10 Stripe Baby Ball – Free Pattern

Blue2

[Edited May 2013: The link to this pattern is on the sidebar of the blog, to the right of this post. You may need to scroll the sidebar to the bottom to see it. Click the photo in the sidebar for the full pattern. Or try this direct link: https://m.box.com/view_shared/amdux4kf51]

This pattern is old, even older than me. I’ve heard it described as a 19th century American pattern and if you google “knitted baby ball”, this is basically what you’ll find.

There are some substantial differences between the original pattern and the one now available as a free download from this blog. The traditional pattern was intended to be knitted in a pure wool yarn and felted, the felting gave plenty of opportunity to hide the seam, the holes made by the short row shaping and to make the ball rounder by reshaping it when wet. My version is best knitted in a modern machine washable yarn. If you follow the simple instructions below, you can close the holes and the seam is hidden.

Here’s some hints and tips to help you get a nice round ball:

Gauge

When knitting toys I always use needles that are at least a mm size smaller than that recommended for the yarn. This is because garter stitch is quite stretchy and if you knit it too loosely the stuffing will show through the fabric! You don’t have to get the gauge exactly right but at least knit up some garter stitch using smaller than usual needles, until you get a fabric that you can only see pinpricks of light through.

How to Close the Holes

The balls are made using a technique called Short Row Shaping. This involves turning the knitting around before you’ve knitted to the end of the row, so making the knitted fabric 3 dimensional. However, when you turn the knitting, you leave a small hole. There’s a special blog post on how to close the holes and get a smoother finish on your fabric, just here

Sewing

When sewing through the side loops to close the top and bottom of the ball, go round twice, it will help you to pull the hole closed.

When sewing up the back seam, there is no set way to knit the top and bottom of garter stitch fabric, at least not one I can find. So here’s what I use.  The basic method involves weaving the yarn in and out so that it goes directly over the existing stitches in the knitting. Here’s a diagram:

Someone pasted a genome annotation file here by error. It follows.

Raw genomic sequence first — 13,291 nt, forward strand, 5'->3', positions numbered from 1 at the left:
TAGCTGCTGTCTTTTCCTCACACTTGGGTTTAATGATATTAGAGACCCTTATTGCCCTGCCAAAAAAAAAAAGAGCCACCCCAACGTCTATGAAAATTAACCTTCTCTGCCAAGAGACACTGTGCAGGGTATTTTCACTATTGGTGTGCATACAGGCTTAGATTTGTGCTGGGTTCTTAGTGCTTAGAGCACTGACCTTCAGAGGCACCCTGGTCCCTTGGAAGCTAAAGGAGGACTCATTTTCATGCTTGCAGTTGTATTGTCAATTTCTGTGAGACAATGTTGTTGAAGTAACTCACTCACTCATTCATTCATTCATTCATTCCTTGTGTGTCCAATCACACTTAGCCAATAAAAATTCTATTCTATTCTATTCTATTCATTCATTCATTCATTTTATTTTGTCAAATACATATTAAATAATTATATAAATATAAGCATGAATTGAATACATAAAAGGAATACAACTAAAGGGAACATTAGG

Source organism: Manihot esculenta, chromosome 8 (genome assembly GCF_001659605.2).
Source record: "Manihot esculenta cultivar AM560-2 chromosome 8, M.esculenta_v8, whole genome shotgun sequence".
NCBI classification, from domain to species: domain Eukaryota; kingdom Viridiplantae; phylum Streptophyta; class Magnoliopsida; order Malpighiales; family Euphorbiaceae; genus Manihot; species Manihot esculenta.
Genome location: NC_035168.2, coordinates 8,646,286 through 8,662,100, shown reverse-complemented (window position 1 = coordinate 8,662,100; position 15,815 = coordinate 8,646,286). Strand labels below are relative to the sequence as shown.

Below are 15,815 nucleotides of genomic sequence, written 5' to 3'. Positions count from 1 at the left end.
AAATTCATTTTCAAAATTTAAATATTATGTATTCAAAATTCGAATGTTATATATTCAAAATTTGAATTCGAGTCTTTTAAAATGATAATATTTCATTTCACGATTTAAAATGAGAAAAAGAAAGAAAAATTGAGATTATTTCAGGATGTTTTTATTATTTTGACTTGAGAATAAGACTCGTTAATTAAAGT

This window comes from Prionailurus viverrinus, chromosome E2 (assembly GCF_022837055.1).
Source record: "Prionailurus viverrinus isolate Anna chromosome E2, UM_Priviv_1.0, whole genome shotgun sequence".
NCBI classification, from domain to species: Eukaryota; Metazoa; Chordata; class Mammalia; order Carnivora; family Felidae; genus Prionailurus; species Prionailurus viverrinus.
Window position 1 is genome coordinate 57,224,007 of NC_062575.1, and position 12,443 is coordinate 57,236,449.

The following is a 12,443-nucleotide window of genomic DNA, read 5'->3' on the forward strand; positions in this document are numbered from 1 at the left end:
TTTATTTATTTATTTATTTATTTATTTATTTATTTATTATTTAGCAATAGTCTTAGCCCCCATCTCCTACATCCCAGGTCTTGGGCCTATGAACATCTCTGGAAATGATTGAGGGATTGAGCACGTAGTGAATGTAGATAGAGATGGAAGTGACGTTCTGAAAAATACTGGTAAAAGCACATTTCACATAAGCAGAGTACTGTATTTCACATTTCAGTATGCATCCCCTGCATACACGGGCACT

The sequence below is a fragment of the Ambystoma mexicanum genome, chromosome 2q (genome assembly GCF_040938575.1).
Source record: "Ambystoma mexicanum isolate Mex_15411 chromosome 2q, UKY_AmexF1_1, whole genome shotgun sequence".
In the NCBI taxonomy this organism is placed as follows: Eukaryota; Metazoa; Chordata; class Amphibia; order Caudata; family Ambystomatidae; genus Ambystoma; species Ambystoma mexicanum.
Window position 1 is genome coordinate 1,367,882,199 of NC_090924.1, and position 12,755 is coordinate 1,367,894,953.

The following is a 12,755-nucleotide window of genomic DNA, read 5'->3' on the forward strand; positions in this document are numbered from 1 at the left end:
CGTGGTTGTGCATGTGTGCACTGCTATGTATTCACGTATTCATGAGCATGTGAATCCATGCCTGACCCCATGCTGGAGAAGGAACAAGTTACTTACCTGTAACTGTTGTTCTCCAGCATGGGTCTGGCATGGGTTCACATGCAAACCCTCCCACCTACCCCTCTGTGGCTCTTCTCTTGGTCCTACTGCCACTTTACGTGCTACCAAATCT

sewing together
The important thing to remember when using this method is not to pull the yarn tight as this will just make a nasty mess. It’s a delicately balanced operation, but simple with practice.

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15 Comments

Filed under Natty Knits Patterns Hints and Tips

15 responses to “10 Stripe Baby Ball – Free Pattern

  1. Debra

    I would like to download your striped baby ball pattern but can’t find your link to it. Could you make this clear?

    • Debby

      Me too. I can’t find it either!

      • nattyknitter

        Hi Debby, I know that WordPress does not work well on an ipad, I assume it doesn’t work well with other hand held devices either. This is why I’ve added a direct link to the downloadable PDF in the first paragraph of the blog entry.

  2. Linda

    Where is the free pattern?

  3. Miss Magnolia

    So cute, but I couldn’t find a pattern on this page. Did I miss it? How do you start?

  4. Mary Lynch

    Where is the pattern???

  5. Joanne Firestenberg

    Hi, I cannot get the pattern, only extra directions. Can you please help me?

  6. nattyknitter

    The pattern is in the right hand sidebar, scroll down and you’ll find it at the bottom of the list. Sorry this was so confusing.

  7. Yvonne

    OK ladies I found the pattern. Look at the section under the picture of the ball and there is a link there. Good luck.

  8. ruth kelly

    I have been making this ball for many years–red,white and blue–primary colors so child can learn colors names. etc. have included them in mission boxes. enjoy ruth kelly

  9. Miss Magnolia

    Thank you nattyknitter I found the link above. Now I’m ready to knit some balls.

  10. Karen Kleike

    one of the most fun pattern I have found—balls are a universal toy—I am a photographer and make them for my families—they love them—thanks–Karen Klenke

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